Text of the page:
Researchers have found more evidence that inflammation during early pregnancy increases autism risk. The new study found high autism rates among children born to mothers with elevated levels of C-reactive protein (CRP). High CRP is an established marker of body-wide inflammation.
“Elevated CRP is a signal that the body is undergoing a response to inflammation from, for example, a viral or bacterial infection,” says study leader Alan Brown, M.D. “The higher the level of CRP in the mother, the greater the risk of autism in the child.” Dr. Brown is a professor of clinical psychiatry and epidemiology at Columbia University College of Physicians and Surgeons, the New York State Psychiatric Institute and the Mailman School of Public Health.
The analysis found that autism risk increased by 43 percent among children of mothers with CRP in the top 20th percentile. This means that their CRP levels were higher than 80 percent of those tested. Autism risk increased by 80 percent among children of mothers with CRP in the top 10th percentile (higher than 90 percent of those tested).
The findings add to mounting evidence that an overactive immune response can alter brain development during pregnancy. However, Dr. Brown emphasizes that the vast majority of mothers with increased CRP levels will not have children with autism.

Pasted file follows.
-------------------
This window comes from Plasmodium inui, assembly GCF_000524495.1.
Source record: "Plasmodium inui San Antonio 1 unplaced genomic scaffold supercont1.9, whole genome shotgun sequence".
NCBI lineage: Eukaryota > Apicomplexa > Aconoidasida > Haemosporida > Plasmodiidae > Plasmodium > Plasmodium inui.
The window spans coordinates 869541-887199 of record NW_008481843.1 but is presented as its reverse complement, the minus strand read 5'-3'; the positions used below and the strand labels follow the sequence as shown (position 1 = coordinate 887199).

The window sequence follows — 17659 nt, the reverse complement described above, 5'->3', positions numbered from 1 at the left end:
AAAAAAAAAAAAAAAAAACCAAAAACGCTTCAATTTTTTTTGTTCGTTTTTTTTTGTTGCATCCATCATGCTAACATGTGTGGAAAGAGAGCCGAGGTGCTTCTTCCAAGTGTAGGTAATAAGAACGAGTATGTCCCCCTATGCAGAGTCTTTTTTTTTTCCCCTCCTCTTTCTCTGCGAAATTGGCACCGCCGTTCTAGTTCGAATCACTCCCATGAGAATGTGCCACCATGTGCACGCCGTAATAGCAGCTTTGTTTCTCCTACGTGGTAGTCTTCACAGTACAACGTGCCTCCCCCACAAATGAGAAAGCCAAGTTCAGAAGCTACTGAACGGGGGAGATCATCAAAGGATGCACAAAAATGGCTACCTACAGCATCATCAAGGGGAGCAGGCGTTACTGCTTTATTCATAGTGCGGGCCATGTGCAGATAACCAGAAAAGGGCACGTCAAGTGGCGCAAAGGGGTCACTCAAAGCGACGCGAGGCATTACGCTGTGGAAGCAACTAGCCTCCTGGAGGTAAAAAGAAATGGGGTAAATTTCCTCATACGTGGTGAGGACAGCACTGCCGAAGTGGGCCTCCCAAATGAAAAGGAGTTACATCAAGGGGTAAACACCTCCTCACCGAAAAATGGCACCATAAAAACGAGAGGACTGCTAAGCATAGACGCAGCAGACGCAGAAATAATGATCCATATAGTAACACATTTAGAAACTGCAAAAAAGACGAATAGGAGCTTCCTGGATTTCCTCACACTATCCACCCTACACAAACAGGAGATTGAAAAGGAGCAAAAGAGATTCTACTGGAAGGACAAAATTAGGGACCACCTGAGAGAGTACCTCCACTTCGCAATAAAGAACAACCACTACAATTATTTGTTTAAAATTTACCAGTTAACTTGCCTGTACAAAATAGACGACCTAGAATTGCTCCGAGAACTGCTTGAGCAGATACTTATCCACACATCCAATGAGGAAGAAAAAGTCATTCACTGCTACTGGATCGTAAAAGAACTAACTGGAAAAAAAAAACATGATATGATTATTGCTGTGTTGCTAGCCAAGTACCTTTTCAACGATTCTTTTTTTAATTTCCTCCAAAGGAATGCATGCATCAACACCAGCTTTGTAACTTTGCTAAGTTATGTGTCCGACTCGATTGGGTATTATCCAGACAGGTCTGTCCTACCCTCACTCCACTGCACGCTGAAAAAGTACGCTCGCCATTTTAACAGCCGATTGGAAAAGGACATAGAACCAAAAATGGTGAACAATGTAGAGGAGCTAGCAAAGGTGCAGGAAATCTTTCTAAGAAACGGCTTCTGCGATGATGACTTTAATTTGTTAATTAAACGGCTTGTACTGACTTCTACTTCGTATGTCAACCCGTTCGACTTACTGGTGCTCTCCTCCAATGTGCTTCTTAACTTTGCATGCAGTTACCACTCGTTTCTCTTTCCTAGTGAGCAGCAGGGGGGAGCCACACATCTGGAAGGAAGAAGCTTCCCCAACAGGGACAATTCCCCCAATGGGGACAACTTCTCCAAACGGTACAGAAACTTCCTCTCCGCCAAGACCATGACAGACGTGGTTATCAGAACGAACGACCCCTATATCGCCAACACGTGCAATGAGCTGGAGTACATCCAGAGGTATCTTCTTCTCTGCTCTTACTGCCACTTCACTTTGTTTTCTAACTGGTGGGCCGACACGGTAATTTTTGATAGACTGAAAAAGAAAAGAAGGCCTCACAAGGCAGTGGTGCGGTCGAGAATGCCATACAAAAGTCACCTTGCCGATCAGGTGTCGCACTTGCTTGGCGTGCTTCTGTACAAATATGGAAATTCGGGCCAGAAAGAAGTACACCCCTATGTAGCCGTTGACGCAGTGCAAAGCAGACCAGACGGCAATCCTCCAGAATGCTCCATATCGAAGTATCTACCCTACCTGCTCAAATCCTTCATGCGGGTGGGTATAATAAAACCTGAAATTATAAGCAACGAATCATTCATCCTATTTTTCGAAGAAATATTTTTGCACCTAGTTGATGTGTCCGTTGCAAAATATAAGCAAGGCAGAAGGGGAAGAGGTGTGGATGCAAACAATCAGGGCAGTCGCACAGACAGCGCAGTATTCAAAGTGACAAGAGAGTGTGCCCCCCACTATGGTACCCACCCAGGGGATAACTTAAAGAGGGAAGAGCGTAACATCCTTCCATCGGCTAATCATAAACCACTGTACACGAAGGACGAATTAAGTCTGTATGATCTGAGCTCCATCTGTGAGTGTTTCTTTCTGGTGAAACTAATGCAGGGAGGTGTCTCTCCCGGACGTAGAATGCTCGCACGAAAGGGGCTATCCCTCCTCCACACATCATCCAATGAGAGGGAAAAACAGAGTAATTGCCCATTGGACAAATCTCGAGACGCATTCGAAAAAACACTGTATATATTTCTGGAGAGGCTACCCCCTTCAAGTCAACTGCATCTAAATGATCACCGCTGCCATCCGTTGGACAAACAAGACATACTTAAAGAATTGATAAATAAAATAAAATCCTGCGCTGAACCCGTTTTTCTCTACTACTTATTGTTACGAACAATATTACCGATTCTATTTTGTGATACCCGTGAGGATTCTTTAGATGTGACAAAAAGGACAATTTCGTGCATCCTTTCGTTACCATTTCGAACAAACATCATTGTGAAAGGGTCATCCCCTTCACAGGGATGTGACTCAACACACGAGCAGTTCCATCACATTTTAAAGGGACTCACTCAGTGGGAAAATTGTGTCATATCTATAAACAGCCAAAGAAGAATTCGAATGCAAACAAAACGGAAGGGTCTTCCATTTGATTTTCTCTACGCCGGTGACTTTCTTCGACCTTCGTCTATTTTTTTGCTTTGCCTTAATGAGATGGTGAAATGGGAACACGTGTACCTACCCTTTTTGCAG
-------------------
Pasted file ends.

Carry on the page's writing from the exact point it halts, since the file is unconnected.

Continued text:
“We don’t know enough yet to suggest routine testing of pregnant mothers for CRP for this reason alone,” he says. “However, exercising precautionary measures to prevent infections during pregnancy may be of considerable value.”
Dr. Brown’s team analyzed information from the Finnish Maternity Cohort. This national biorepository contains blood samples collected during early pregnancy from more than 800,000 women. Finland also maintains a national registry of children diagnosed with autism.
This allowed the researchers to analyze CRP in pregnancy blood samples from mothers of 677 children with autism. For comparison, they also looked at samples from an equal number of pregnant women whose children did not develop autism. The strong link between elevated CRP and autism risk was not associated with parental age, previous births, socioeconomic status, preterm birth or birth weight.
“While research has shown that maternal infection is a risk factor for autism, this is the first study to identify a biomarker of that infection during pregnancy,” adds Alycia Halladay, Ph.D., Autism Speaks senior director of environmental and clinical sciences. “Future studies may help explain how infections or other inflammatory events during pregnancy interact with known autism risk genes,” she says. “Such studies may also lead to protective intervention measures.”